FIG. 2 then illustrates an example circuit diagram 200 representing a circuit that may be analyzed using statistical static timing analysis with skew in accordance with some embodiments. The circuit diagram 200 includes a signal input element 210, circuit elements 212-220, and load 250. The timing path from signal input element 210 to load 250 includes path points 230-240. As a signal travels from signal input element 210 to load 250, the various transmission paths and circuit elements receive the signal and pass it on with some time delay. The on-chip variation generates some variation in this delay in different physical circuits that implement the circuit of circuit diagram 200.

FIG. 3 shows a timing delay graph 300 for a circuit, such as circuit diagram 200, with on-chip variation in accordance with some embodiments. Timing delay graph 300 shows a line for average delay 310 along a path within a circuit such as the circuit of circuit diagram 200. Due to on-chip variation, the actual delay in an individual circuit will have a range of possibilities, such that path points 230-240 would have corresponding delay ranges 330-340. Due to the individual variation at each circuit element 212-220, the delay range for the path point following a circuit element will be larger than the delay range for the previous path points in the circuit path.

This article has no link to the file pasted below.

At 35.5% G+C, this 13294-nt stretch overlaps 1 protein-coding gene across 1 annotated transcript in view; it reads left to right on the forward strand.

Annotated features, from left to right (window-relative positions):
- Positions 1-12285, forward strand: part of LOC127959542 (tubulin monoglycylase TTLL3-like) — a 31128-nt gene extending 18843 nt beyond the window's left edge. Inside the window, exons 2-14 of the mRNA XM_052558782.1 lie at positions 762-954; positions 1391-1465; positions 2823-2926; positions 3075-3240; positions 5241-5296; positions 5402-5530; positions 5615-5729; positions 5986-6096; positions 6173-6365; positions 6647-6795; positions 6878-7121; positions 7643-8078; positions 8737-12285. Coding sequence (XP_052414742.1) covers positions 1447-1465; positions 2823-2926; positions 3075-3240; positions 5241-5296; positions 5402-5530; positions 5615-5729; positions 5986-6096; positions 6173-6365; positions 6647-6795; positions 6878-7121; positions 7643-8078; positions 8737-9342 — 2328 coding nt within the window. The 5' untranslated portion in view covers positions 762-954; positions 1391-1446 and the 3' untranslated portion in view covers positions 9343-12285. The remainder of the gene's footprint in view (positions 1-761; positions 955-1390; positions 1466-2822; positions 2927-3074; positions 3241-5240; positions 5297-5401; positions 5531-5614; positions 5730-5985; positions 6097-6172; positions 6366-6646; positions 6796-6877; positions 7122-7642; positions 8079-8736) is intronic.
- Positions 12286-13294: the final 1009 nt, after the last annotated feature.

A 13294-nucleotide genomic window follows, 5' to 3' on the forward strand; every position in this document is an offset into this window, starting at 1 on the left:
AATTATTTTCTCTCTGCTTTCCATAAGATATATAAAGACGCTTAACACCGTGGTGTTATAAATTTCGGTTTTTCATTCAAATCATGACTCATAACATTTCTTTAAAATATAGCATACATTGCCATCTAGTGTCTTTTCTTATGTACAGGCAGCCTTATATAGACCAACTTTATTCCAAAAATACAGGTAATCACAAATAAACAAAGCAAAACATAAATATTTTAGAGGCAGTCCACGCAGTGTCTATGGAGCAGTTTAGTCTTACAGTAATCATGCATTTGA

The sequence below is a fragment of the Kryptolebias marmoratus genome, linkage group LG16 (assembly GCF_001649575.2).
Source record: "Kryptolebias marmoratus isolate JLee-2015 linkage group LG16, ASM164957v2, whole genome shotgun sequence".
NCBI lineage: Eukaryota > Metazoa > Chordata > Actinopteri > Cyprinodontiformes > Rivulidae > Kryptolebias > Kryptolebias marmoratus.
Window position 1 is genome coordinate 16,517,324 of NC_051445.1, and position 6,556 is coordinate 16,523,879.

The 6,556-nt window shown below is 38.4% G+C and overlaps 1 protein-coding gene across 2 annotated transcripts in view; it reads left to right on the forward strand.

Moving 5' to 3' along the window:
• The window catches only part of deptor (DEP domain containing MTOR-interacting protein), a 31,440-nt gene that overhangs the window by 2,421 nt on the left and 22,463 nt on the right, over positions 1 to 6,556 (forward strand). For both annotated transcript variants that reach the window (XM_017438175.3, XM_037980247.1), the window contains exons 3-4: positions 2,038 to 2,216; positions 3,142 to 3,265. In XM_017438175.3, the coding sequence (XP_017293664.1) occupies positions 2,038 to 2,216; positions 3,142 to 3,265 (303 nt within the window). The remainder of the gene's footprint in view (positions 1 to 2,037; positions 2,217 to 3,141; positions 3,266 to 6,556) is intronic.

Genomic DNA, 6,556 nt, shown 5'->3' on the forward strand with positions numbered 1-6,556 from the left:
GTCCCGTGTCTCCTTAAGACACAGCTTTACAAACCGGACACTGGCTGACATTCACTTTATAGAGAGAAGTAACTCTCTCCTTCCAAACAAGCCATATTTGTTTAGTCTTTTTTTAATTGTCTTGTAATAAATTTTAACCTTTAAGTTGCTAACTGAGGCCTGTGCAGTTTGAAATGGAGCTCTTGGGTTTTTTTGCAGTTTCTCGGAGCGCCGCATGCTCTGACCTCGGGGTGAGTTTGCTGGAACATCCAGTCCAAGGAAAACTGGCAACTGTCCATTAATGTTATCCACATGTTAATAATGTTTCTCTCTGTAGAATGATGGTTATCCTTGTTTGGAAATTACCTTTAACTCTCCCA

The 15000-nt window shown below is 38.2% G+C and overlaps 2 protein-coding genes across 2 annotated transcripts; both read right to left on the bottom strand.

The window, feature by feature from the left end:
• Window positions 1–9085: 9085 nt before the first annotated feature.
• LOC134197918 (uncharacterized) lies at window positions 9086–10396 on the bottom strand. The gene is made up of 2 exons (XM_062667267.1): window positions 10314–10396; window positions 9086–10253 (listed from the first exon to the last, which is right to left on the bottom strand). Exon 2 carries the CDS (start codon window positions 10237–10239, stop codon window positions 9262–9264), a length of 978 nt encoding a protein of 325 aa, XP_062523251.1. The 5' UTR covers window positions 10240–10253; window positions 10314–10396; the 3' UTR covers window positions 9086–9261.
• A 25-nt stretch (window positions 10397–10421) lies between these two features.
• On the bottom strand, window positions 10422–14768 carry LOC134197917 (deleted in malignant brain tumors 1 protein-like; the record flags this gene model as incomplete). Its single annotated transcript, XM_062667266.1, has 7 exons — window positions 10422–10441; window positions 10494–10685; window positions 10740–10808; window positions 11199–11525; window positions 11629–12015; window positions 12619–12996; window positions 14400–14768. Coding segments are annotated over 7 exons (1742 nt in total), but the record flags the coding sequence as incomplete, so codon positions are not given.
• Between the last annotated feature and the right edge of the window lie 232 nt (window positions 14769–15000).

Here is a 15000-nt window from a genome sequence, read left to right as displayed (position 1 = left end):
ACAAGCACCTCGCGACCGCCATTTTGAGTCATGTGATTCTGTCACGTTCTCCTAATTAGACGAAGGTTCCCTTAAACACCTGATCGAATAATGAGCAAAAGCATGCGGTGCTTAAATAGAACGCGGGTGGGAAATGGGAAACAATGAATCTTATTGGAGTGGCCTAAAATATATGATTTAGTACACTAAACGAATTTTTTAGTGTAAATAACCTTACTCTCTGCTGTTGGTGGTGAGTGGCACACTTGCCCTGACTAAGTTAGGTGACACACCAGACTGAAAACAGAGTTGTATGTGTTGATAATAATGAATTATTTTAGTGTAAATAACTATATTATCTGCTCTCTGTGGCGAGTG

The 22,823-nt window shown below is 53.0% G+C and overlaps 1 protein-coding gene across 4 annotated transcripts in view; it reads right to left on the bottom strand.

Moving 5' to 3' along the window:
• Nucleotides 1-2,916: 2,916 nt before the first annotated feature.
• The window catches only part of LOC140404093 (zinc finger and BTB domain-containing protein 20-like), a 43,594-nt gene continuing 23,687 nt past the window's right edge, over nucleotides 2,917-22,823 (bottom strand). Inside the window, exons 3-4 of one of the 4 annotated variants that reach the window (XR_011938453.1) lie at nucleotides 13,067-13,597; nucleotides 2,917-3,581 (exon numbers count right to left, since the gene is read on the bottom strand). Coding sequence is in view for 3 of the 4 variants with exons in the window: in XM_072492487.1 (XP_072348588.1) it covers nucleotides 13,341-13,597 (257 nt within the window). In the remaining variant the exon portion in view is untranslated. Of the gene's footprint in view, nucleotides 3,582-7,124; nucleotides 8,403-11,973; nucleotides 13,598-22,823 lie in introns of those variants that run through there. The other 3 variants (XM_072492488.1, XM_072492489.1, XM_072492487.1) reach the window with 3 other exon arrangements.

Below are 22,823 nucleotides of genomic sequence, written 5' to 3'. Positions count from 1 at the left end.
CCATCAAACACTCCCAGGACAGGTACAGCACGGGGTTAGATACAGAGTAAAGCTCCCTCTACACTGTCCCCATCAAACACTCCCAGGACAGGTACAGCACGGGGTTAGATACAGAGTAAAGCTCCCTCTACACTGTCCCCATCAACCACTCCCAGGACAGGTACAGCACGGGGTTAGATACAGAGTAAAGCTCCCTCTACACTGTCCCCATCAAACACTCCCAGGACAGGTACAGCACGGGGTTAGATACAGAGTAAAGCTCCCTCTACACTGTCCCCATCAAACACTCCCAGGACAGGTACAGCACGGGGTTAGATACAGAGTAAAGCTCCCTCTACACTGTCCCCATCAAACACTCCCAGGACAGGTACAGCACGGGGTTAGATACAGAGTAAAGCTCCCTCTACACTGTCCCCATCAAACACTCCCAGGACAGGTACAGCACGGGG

FIG. 4 presents a representative probability density function (PDF) 410 that represents on-chip variation for a circuit element or block that may be analyzed using statistical static timing analysis with skew in accordance with some embodiments. PDF 410 may, for example, represent the possible timing variation for an individual circuit element of circuit diagram 200, such as circuit element 212 or any other such circuit element (e.g., individual chip level transistors, transmission lines, or abstracted circuit blocks or cells). The individual PDFs for each element in a circuit path add to create the delay ranges illustrated in FIG. 3. In order to finalize a design, the statistical static timing analysis performs operations to estimate the delay ranges along each path in a circuit design, and verifies that these estimates are within the allowable ranges to confirm correct operation of the circuit (e.g., performs a timing closure for a circuit design).